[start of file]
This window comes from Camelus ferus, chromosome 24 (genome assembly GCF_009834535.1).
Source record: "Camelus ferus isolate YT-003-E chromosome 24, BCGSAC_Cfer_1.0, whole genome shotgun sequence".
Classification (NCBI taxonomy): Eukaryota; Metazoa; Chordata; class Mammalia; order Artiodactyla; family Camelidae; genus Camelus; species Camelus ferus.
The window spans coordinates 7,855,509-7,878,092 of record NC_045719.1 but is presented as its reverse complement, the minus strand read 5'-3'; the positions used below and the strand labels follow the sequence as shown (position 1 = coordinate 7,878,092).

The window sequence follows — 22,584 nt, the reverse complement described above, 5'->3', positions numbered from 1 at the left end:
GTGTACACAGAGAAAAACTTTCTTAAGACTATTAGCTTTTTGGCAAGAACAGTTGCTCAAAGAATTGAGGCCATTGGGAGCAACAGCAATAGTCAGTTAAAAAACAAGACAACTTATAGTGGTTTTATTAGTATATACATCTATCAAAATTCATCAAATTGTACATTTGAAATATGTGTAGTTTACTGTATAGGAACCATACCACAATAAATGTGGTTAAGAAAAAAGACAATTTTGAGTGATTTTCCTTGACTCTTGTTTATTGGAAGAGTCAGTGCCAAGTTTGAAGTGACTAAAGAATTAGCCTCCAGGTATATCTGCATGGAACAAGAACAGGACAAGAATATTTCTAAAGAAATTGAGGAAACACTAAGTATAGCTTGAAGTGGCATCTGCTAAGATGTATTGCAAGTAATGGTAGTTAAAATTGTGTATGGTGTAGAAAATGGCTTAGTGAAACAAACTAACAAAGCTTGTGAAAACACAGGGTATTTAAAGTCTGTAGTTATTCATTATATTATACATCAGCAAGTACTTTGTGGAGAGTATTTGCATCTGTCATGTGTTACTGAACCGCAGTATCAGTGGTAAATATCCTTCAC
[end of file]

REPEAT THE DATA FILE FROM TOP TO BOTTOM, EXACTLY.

This window comes from Camelus ferus, chromosome 24 (genome assembly GCF_009834535.1).
Source record: "Camelus ferus isolate YT-003-E chromosome 24, BCGSAC_Cfer_1.0, whole genome shotgun sequence".
Classification (NCBI taxonomy): Eukaryota; Metazoa; Chordata; class Mammalia; order Artiodactyla; family Camelidae; genus Camelus; species Camelus ferus.
The window spans coordinates 7,855,509-7,878,092 of record NC_045719.1 but is presented as its reverse complement, the minus strand read 5'-3'; the positions used below and the strand labels follow the sequence as shown (position 1 = coordinate 7,878,092).

The window sequence follows — 22,584 nt, the reverse complement described above, 5'->3', positions numbered from 1 at the left end:
GTGTACACAGAGAAAAACTTTCTTAAGACTATTAGCTTTTTGGCAAGAACAGTTGCTCAAAGAATTGAGGCCATTGGGAGCAACAGCAATAGTCAGTTAAAAAACAAGACAACTTATAGTGGTTTTATTAGTATATACATCTATCAAAATTCATCAAATTGTACATTTGAAATATGTGTAGTTTACTGTATAGGAACCATACCACAATAAATGTGGTTAAGAAAAAAGACAATTTTGAGTGATTTTCCTTGACTCTTGTTTATTGGAAGAGTCAGTGCCAAGTTTGAAGTGACTAAAGAATTAGCCTCCAGGTATATCTGCATGGAACAAGAACAGGACAAGAATATTTCTAAAGAAATTGAGGAAACACTAAGTATAGCTTGAAGTGGCATCTGCTAAGATGTATTGCAAGTAATGGTAGTTAAAATTGTGTATGGTGTAGAAAATGGCTTAGTGAAACAAACTAACAAAGCTTGTGAAAACACAGGGTATTTAAAGTCTGTAGTTATTCATTATATTATACATCAGCAAGTACTTTGTGGAGAGTATTTGCATCTGTCATGTGTTACTGAACCGCAGTATCAGTGGTAAATATCCTTCAC